Focus on sexual harassment: Union's conflicted 'protection'
What happens when a female union member in Chicago reports sexual harassment in the workplace? If she's a member of the United Auto Workers, nothing.
Well, that's not completely accurate.
She'll get rebuked for tattling on a union brother, bullied into tolerating the disgusting as normal, belittled for being sickened by graphic images and demeaning comments, brainwashed into believing an attack isn't harassment if it only happened once. And she'll realize her cries to her union for protection are meaningless because of the inherent conflict of interest when a union tries to represent both victim and attacker. That's my experience as an autoworker, UAW member and victim of sexual harassment.
I've worked at Ford's stamping plant in Chicago Heights for five years. I began as a production team member on the assembly side and was literally harassed by lewd comments from Day One. Smacks on the bottom were common. I was frequently groped by male colleagues, to the point that it prevented me from doing my job. Such harassment was not an isolated experience; it was pervasive, afflicting every corner of the plant.
I called the harassment hotline several times, which yielded nothing. While media outlets have recently exposed Ford's role in perpetuating a dangerous workplace culture, and rightly so, the UAW also played an important role by standing between me and the accountability I sought. I often complained to the UAW, which was supposed to represent my interests, only to hear crickets. I am now a plaintiff with about 30 other employees in a lawsuit against Ford Motor Co. that includes these allegations.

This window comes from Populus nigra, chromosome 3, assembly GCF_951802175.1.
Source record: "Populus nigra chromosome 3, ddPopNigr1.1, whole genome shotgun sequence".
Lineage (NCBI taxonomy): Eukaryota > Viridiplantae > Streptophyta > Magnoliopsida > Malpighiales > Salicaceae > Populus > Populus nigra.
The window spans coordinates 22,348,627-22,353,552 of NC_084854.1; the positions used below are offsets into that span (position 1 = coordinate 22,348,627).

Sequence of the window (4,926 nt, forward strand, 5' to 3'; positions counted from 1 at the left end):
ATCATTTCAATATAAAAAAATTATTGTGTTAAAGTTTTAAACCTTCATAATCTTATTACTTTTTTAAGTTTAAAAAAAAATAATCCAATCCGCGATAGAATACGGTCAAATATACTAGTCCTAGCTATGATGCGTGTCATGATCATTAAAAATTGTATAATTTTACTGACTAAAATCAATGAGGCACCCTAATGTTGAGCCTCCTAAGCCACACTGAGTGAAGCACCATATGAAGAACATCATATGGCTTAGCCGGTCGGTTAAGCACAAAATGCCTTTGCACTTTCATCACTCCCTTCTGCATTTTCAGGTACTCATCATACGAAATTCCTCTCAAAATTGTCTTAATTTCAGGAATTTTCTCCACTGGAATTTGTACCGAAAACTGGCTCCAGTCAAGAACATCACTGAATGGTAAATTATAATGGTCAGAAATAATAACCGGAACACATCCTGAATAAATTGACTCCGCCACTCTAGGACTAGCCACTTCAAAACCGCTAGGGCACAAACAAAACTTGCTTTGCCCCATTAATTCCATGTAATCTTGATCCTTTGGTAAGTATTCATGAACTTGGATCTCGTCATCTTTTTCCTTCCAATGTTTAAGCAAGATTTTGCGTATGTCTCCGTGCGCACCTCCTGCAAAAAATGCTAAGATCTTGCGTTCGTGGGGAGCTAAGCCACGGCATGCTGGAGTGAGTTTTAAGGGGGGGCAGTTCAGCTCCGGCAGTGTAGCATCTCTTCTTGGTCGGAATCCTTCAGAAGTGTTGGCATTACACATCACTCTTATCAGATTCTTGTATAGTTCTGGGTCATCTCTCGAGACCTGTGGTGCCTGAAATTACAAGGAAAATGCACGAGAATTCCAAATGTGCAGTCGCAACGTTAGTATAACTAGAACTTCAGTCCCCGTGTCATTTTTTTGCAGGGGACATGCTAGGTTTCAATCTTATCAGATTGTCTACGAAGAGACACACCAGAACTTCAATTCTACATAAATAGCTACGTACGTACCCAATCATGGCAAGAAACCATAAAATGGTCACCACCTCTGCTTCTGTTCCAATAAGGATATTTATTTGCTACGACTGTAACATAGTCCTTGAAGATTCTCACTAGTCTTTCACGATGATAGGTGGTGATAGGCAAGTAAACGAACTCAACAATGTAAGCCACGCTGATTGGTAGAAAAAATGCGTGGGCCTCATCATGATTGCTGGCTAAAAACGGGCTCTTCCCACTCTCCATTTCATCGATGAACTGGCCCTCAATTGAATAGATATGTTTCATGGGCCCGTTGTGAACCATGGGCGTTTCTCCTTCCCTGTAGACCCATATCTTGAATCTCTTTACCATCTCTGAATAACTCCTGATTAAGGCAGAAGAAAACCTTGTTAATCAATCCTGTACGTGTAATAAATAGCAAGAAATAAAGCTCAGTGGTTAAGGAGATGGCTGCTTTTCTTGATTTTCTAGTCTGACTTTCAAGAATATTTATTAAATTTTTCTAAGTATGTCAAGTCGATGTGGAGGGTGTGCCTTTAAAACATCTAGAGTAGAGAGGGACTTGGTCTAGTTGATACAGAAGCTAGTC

In my experience, the worst perpetrator was a union representative. And it wasn't just sexual harassment: As I allege in the lawsuit, I've been run off the road by this man, he's slashed my tires, even come to my house to bother me. (I had to have my teenage son chase him away.) Little did I know the UAW would protect him at all costs. The union has a conflict of interest. Because the perpetrator was also a union member, it has to represent me and my predator. I even had one UAW rep tell me: “You know, it's not sexual harassment if they only do it one time. You shouldn't report it.”
Then I asked myself: Why am I paying union dues when the UAW won't even protect me from sexual harassment? And if Ford isn't going to take appropriate action, shouldn't I be able to get help from my union? Shouldn't my union stand up for me against Ford?
The union's rhetoric was a slap in the face. But it only reaffirmed my desire to seek out other women who experienced similar harassment. And find them I did. I joined the lawsuit with other Chicago women to not only hold Ford accountable, but to fight back against a union refusing to do its job. And I've been scheduled to testify before a state legislative task force to describe our fight against harassment.
While we lost our battles in the workplace, dozens of us are now taking the fight to court, where we hope to finally hold company officials accountable. A victory will not only bring justice to Chicago, but it may even inspire a new generation of women to fight back against their tormentors.
But my other message to them is this: Don't expect your union to have your back. #MeToo.
Tonya Exum is a production team member at Ford's Chicago Stamping Plant. She wrote this for the Chicago Tribune.